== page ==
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How to prepare your t-shirt design for printing

by Andy on September 28, 2011

how to prepare artwork for printers

Blake from YouDesignIt (who guest posts here from time to time) has written a guest post over at Design Juices explaining to people that are new to the t-shirt game how to go about preparing your file for the printers, which is something that may not be immediately obvious to everyone. It’s by no means an exhaustive guide, but it definitely sets you along your way.

3 Helpful Tips to Get Your T-Shirt Design Print Ready


improving facebook engagement

When I’m putting updates on the HYA Facebook page sometimes they get a good response from the 2,700+ fans, and sometimes they don’t. I had always presumed that it was because I just wasn’t interesting sometimes, and that is probably the case, but apparently there’s a bit more to it than that. Mashable put together a post that if you own a t-shirt brand is absolutely invaluable to improving how well you engage with the people that follow your brand. If you don’t own a brand you might just want to move on or wait for the next post to go live (in 4 hours or less). The post explains how the time of day and what day you post updates on and how they can be beneficial for you. Some of it is common sense (writing about the NFL will be more popular on a Sunday, for example), but it certainly does give some good pointers and get you thinking about how you can improve response to your updates on Facebook, and by extension other social networks.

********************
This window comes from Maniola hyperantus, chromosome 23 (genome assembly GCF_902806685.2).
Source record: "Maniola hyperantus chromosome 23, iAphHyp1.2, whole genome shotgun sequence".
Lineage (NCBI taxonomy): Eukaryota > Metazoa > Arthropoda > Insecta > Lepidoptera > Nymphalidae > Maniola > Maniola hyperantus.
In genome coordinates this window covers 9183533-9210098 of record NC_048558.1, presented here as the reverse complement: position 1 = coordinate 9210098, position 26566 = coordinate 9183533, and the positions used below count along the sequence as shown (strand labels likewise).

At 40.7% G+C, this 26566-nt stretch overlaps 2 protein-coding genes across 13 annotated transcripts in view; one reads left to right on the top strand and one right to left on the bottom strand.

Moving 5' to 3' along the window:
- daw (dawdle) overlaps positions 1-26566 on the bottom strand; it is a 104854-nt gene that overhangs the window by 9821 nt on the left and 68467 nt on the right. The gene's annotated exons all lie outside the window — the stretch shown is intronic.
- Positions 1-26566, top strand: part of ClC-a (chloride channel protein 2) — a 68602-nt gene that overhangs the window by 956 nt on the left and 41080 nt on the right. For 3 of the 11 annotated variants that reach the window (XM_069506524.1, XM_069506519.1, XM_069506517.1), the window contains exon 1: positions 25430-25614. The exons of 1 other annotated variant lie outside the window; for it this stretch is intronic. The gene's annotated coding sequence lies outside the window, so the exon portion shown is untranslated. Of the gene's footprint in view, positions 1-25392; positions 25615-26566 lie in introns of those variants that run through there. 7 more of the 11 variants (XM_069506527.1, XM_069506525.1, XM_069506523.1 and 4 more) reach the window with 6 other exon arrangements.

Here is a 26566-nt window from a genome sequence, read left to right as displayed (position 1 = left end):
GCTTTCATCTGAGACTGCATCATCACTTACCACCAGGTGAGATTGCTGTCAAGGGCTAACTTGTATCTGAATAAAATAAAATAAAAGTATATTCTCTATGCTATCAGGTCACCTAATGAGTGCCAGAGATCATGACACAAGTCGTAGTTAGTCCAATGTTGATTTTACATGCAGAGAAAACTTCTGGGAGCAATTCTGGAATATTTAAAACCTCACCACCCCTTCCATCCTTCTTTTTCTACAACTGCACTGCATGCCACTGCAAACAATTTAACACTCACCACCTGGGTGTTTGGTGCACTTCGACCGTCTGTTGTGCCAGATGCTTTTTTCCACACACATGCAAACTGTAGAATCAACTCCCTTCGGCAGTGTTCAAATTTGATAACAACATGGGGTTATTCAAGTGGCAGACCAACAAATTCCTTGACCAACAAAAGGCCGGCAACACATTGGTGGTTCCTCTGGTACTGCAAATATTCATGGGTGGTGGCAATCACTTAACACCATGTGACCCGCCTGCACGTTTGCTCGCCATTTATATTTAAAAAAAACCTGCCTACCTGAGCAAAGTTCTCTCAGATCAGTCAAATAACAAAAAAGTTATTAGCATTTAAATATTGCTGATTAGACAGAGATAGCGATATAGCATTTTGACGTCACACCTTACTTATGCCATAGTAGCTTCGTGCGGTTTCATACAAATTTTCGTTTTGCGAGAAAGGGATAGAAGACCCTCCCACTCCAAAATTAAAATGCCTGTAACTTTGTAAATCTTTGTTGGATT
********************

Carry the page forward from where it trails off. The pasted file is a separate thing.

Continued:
press release advice

I get sent a lot of press releases, some are good and some are bad. I think that most of the bad ones come from people who are just getting started in the business and think that they need to have a grand press release that shows they’re the latest and great people to put their name on a shirt, but don’t really think about it’s going to be read, or if it’s any use to the person reading it. has a list of 5 things that you’ll want to avoid when writing up your press release. It was written by a guy that works at Serious Eats, but all of the points do apply to people with a t-shirt brand, which is of course why I felt the need to mention it here.

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t-shirt blogger advice

Print-on-demand service Fibers have put together a really good guide telling their t-shirt designers (though the advice applies to anyone) about the best practises that they can use when contacting t-shirt bloggers to get their designs written about by guys like me.